Foreword Reviews


Clarion Rating: 3 out of 5

The autobiographical collection Essays covers both aging and hope in its forward-looking trajectory.

Focusing on a passion for travel and nature, Howard Giskin’s Essays is a philosophical memoir.

Wide-ranging and often disconnected, the book’s sections highlight topics including pivotal travel memories, personal experiences and relationships, art and museum visits, and lifelong musings. Their imagery is evocative: one mentions a “balmy lilac-scented night” spent sipping wine on an open-air porch in Greece.

References to personal growth following Peace Corps adversity during an assignment in Africa recur as Giskin confronts physical and mental challenges while climbing in the High Sierra. Lessons learned while hiking gain force as the book progresses. Giskin details climbing to the summit of a 12,000-foot peak, which leads into an interesting discussion of the art of self-reliance. Looking over a 60-foot precipice results in heightened awareness and a description of the fragility of life. Giskin discusses the danger of a single misstep with acute sensitivity while also expressing his deepening appreciation of traveling with wisdom. Elsewhere, Giskin’s experiences in nature are covered in terms of how encounters with it enhanced his life. He expresses appreciation for trees, as well as covering his disorienting struggle to emerge from a forest, which is said to mirror his ongoing quest for understanding.

But the entries covering Giskin’s relationships and everyday experiences are more meandering. They include discussions of road trips with a friend, memories from the playground, tales of drive-in movies, and nods to a golf course near his childhood home. They are punctuated by longing for the “boundless energy of youth.” Their lessons are familiar ones, as on the importance of common sense and clear communication. In “Mother,” Giskin questions how well people can ever know their parents, wondering about the dreams that are sacrificed when one starts a family.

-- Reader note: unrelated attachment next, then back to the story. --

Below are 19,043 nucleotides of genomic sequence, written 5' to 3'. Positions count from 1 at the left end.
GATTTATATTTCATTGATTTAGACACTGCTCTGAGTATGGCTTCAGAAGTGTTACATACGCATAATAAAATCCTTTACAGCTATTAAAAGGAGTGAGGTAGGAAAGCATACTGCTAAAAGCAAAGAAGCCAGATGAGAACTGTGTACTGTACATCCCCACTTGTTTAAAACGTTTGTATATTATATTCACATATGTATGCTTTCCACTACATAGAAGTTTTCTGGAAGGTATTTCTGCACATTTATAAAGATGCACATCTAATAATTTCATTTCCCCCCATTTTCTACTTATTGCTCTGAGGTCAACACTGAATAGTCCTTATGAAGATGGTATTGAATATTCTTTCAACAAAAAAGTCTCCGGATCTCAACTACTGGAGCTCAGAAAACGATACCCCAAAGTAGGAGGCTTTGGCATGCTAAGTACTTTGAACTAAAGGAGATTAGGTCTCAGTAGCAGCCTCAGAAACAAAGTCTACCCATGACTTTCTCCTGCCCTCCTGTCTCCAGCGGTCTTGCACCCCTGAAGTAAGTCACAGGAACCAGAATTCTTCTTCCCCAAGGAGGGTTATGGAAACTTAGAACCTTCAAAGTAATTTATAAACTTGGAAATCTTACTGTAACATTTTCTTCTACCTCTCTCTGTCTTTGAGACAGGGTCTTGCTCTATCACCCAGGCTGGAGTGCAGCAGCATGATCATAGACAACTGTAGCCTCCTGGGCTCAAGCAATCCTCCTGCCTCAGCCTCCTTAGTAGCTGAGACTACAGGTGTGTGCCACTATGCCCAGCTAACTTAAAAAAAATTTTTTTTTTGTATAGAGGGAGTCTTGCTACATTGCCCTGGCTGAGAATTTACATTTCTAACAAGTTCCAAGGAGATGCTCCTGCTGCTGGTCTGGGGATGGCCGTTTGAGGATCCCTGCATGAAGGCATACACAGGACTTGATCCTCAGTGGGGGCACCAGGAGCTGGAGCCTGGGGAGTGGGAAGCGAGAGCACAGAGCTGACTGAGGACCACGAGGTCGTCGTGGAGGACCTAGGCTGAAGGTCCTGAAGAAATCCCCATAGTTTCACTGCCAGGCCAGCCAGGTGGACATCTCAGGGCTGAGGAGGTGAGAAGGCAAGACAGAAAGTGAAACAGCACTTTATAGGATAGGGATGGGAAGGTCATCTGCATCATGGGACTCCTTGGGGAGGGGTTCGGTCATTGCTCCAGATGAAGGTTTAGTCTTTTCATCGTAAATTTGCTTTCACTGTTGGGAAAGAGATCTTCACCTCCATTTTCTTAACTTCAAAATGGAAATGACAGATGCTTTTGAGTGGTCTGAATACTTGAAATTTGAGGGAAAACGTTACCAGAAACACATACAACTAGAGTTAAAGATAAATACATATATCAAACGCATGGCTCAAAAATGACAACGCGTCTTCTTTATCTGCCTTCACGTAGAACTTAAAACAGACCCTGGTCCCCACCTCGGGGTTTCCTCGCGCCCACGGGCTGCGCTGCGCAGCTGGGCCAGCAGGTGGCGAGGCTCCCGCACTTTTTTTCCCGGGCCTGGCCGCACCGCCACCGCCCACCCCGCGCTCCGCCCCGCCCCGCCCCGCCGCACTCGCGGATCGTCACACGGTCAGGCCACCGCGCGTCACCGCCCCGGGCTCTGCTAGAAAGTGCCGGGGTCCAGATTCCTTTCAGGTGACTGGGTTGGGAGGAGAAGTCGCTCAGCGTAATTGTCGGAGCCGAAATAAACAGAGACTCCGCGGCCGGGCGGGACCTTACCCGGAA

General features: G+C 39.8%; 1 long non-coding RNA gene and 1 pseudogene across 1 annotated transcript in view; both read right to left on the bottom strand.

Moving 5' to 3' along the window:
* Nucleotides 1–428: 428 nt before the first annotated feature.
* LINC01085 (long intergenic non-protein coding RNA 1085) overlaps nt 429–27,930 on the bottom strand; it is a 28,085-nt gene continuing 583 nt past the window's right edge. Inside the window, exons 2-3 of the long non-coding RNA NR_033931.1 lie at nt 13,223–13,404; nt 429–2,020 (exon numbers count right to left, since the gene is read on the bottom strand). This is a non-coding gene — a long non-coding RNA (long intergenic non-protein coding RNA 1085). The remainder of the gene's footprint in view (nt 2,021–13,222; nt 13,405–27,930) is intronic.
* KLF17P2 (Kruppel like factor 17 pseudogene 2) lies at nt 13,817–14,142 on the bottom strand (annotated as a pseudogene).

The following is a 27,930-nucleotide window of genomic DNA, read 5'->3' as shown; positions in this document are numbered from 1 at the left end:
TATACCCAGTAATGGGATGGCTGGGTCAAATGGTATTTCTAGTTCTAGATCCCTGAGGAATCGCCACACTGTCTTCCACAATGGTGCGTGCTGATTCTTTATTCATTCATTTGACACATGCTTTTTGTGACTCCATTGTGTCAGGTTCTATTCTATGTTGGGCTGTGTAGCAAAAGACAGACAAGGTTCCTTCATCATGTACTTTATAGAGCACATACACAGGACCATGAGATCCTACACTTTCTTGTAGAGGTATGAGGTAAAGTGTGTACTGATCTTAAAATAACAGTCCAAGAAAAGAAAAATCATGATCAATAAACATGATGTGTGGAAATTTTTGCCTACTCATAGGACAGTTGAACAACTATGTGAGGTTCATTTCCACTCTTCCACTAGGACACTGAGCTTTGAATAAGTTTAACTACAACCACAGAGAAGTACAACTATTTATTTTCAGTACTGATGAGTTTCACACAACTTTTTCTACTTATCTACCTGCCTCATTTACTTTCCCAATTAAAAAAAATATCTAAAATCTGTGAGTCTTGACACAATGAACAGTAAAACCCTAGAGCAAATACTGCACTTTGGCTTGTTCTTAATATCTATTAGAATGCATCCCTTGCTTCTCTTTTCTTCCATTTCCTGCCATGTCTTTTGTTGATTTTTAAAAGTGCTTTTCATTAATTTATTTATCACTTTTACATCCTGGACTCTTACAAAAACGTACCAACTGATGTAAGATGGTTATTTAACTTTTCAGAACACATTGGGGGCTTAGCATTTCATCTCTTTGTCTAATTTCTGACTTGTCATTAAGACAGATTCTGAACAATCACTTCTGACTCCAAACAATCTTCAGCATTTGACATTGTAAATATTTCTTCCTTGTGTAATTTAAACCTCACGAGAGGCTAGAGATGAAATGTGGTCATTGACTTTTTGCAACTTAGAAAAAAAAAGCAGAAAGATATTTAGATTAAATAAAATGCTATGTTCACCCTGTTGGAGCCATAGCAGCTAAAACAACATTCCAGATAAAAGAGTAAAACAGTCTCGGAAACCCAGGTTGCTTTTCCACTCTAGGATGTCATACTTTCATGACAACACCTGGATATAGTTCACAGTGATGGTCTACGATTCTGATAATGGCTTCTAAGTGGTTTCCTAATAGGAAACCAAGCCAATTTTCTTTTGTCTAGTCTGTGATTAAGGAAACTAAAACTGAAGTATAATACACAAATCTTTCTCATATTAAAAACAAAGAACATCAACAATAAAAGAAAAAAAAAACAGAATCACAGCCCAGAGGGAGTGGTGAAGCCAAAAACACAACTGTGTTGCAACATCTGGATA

Working to tame the swarm of thoughts that it represents, the book raises provocative questions throughout its disparate essays. They include inquiries into why people are drawn to unknown places, or why they remember some experiences and forget others. The suggestion that one’s memory shapes their perceptions of life is made as a partial answer.

Simple graphics of mountain peaks mark the beginning of the essays, and small leaf images are used to signal some section breaks. Images of paintings by Wassily Kandinsky, Piet Mondrian, and Joan Miró embellish a section that analyzes their artwork; these are helpful additions, used to raise points about how art can be said to reflect the horror and beauty of each age. Sections on melancholy and world weariness conclude the winding text, whose essays are interspersed with poems that deviate from its prose descriptions of travel and relationships.

The autobiographical collection Essays covers both aging and hope in its forward-looking trajectory.

Reviewed by Andrea Hammer

Disclosure: This article is not an endorsement, but a review. The publisher of this book provided free copies of the book and paid a small fee to have their book reviewed by a professional reviewer. Foreword Reviews and Clarion Reviews make no guarantee that the publisher will receive a positive review. Foreword Magazine, Inc. is disclosing this in accordance with the Federal Trade Commission’s 16 CFR, Part 255.

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